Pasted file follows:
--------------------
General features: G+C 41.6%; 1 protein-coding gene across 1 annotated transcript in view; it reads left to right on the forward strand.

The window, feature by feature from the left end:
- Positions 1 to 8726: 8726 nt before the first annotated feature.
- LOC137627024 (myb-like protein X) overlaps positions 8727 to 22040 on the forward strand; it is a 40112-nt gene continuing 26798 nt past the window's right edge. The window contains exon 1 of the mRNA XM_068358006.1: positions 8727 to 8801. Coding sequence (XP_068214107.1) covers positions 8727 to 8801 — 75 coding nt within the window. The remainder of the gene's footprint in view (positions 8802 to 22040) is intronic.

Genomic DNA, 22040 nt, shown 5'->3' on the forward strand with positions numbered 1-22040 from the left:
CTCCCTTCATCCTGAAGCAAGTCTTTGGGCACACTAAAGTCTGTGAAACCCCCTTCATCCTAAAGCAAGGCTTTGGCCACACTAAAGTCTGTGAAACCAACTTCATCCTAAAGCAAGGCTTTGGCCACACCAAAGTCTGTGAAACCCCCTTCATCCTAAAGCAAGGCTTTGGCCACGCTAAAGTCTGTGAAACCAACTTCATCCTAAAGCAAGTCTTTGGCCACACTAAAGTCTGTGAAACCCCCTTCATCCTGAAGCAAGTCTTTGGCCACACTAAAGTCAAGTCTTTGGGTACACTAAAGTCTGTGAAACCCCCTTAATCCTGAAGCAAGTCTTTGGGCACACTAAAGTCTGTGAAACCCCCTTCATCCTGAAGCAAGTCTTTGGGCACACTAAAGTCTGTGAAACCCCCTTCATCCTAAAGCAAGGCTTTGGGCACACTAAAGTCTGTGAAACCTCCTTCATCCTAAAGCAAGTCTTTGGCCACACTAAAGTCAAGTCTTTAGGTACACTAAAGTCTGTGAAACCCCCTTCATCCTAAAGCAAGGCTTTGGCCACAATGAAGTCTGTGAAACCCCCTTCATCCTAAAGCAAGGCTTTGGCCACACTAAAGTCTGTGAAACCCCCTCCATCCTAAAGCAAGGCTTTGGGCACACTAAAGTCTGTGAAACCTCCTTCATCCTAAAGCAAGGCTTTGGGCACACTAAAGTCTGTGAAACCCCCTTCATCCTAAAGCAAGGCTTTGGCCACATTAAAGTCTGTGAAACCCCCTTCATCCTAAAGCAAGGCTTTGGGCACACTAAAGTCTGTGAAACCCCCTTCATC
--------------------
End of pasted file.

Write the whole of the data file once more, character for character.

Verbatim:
General features: G+C 41.6%; 1 protein-coding gene across 1 annotated transcript in view; it reads left to right on the forward strand.

The window, feature by feature from the left end:
- Positions 1 to 8726: 8726 nt before the first annotated feature.
- LOC137627024 (myb-like protein X) overlaps positions 8727 to 22040 on the forward strand; it is a 40112-nt gene continuing 26798 nt past the window's right edge. The window contains exon 1 of the mRNA XM_068358006.1: positions 8727 to 8801. Coding sequence (XP_068214107.1) covers positions 8727 to 8801 — 75 coding nt within the window. The remainder of the gene's footprint in view (positions 8802 to 22040) is intronic.

Genomic DNA, 22040 nt, shown 5'->3' on the forward strand with positions numbered 1-22040 from the left:
CTCCCTTCATCCTGAAGCAAGTCTTTGGGCACACTAAAGTCTGTGAAACCCCCTTCATCCTAAAGCAAGGCTTTGGCCACACTAAAGTCTGTGAAACCAACTTCATCCTAAAGCAAGGCTTTGGCCACACCAAAGTCTGTGAAACCCCCTTCATCCTAAAGCAAGGCTTTGGCCACGCTAAAGTCTGTGAAACCAACTTCATCCTAAAGCAAGTCTTTGGCCACACTAAAGTCTGTGAAACCCCCTTCATCCTGAAGCAAGTCTTTGGCCACACTAAAGTCAAGTCTTTGGGTACACTAAAGTCTGTGAAACCCCCTTAATCCTGAAGCAAGTCTTTGGGCACACTAAAGTCTGTGAAACCCCCTTCATCCTGAAGCAAGTCTTTGGGCACACTAAAGTCTGTGAAACCCCCTTCATCCTAAAGCAAGGCTTTGGGCACACTAAAGTCTGTGAAACCTCCTTCATCCTAAAGCAAGTCTTTGGCCACACTAAAGTCAAGTCTTTAGGTACACTAAAGTCTGTGAAACCCCCTTCATCCTAAAGCAAGGCTTTGGCCACAATGAAGTCTGTGAAACCCCCTTCATCCTAAAGCAAGGCTTTGGCCACACTAAAGTCTGTGAAACCCCCTCCATCCTAAAGCAAGGCTTTGGGCACACTAAAGTCTGTGAAACCTCCTTCATCCTAAAGCAAGGCTTTGGGCACACTAAAGTCTGTGAAACCCCCTTCATCCTAAAGCAAGGCTTTGGCCACATTAAAGTCTGTGAAACCCCCTTCATCCTAAAGCAAGGCTTTGGGCACACTAAAGTCTGTGAAACCCCCTTCATC